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Topic: A Spring Morning in the Greenhouse  (Read 2357 times)
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MissingWillow
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« on: April 12, 2011 07:23:36 AM »

It's a hoop house, actually.  My genius husband built it for us from a kit.  It's got an interior raised bed.  We've been enjoying lettuce, spinach, carrots and beets all winter.


One of my requirements when we were deciding on the size was it had to be big enough for a table.  We've hosted luncheons and dinners out there.  Today, the table is holding my tea, cucumber seedlings and the season's final daffodils.  




I've had cut organic blue seed potatoes drying out there for a few days.  They're now ready to go into our garden bed.


We supplement our raised bed gardening with a lot of potted plants.  Tomatoes, hot peppers and cucumbers mostly.  For those of you who don't have the ground space to garden in, try some potted plants this summer.  We load our back deck with them.  I make my own potting mixture.  It's mostly garden soil, the kind you can get in bags at the garden center.  In a large container I add in some compost, a little peat moss, a few handfuls of vermiculite and about 1/4 cup of Soil Moist crystals to help the pots hold moisture.  


Today, I potted up tomatoes.  To cover those drainage holes in the bottom of the pot, I put in a layer of skirting.  That's the scrap fleece leftover from shearing.  It acts both as a barrier and helps with fertilization.  You can also cover those drainage holes with a bit of broken flower pot, fabric, packing peanuts, any number of things.


On top of the skirting I put a trowel of my potting mixture.  I tear the bottom of the peat pot that my tomatoes have been growing in and set it in the pot.  It's important not to touch the stem of a tomato.  Just touch the peat pot or the leaves if you have to.


When you pot up a tomato plant, it's important to plant it as deep as you can.  Just leave the very top leaves showing.  By doing this, the plant will develop more roots along the buried stem and will give you a more vigorous plant.  



We use the greenhouse as a season extender.  We'll keep our potted plants in there under protection until our last frost. Then we'll use it again at the end of the growing season for our plants when the first frost is predicted.
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« Reply #1 on: April 12, 2011 08:13:26 AM »

Ah HA!! I caught this post before it was two months old!  LOL - I love that you have a table in your green house - what a cool idea!  I am also inspired by your gardening tips - I am on a mission to find some heirloom seedlings to get out there inthe yard! (In a pot high enough to not be a digging temptation to my mastiff - he takes such joy in digging all the dirt out of a big pot.)  Wink
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« Reply #2 on: April 12, 2011 08:26:54 AM »

Awesome!  We've got some grafted heirloom tomato plants en route to us, something new to try this year.  Brandywine and paste tomatoes from the same plant. 
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« Reply #3 on: April 13, 2011 04:01:18 PM »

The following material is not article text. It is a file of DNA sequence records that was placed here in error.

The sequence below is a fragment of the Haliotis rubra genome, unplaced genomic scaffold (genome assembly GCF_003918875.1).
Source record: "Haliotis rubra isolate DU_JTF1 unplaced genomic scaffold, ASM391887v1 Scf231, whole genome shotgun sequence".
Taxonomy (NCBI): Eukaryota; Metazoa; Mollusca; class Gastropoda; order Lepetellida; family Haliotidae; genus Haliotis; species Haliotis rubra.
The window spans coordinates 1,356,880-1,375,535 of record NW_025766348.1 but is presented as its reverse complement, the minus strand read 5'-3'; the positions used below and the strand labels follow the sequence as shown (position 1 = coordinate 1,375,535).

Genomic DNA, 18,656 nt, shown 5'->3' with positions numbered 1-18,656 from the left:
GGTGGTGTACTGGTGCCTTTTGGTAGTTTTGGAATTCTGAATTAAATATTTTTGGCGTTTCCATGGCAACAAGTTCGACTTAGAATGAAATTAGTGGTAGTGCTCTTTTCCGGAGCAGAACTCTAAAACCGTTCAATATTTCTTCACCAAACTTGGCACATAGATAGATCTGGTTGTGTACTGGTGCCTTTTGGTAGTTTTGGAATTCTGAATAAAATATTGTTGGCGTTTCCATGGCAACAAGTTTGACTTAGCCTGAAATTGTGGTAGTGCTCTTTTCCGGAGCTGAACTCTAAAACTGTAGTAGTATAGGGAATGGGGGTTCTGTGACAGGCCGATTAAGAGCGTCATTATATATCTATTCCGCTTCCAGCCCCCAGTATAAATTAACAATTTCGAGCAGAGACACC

love it! I'm super jealous!
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« Reply #4 on: April 14, 2011 07:53:09 AM »

I have a question about the potatoes.... Will just any potato do? Or does it need to be something special to be a "seed potato"?  I want to grow some this year, but ordering them online was way too expensive.
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« Reply #5 on: April 14, 2011 08:50:29 AM »

The ones you get at the grocery store have probably been treated with sprout inhibitors so they'll keep longer in the store.  Our local garden center carries seed potatoes and I've seen many varieties at Southern States if there's one near your home.  I suggest you let your fingers do the walking and call a few local places.  Potatoes are my most favorite crop to grow, it's like a treasure hunt at harvest time! 
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« Reply #6 on: April 14, 2011 10:39:05 AM »

I LOVE your hoop house (and second that the table is a most fabulous addition!)  When you plant your tomatoes do you nip off the bottom leaves or just stick the plant in deep and cover them up?  Not that we ever have a long enough season up here to actually get anything more than a green tomatoe.....someday I hope to have a green house too!
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« Reply #7 on: April 14, 2011 11:07:24 AM »

Thanks alteredmommy!  I don't take off the bottom leaves, I just bury the plant as deeply as I can.  Supposedly, everything underground will sprout new roots.  There evidently is an exception to this rule.  Our grafted tomato plants arrived by UPS this morning and the planting instructions say to keep the graft above ground.  FYI, we bring a few potted tomatoes, cukes, peppers and herbs indoors after the frost hits here to extend the season so you might consider that if you can make the space.
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« Reply #8 on: April 14, 2011 12:09:17 PM »

honey we have frost in August....and a growing season that starts in early June Tongue  I grow fast stuff!
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« Reply #9 on: April 14, 2011 12:14:14 PM »

Yikes!  Radishes and lettuce for you then! 
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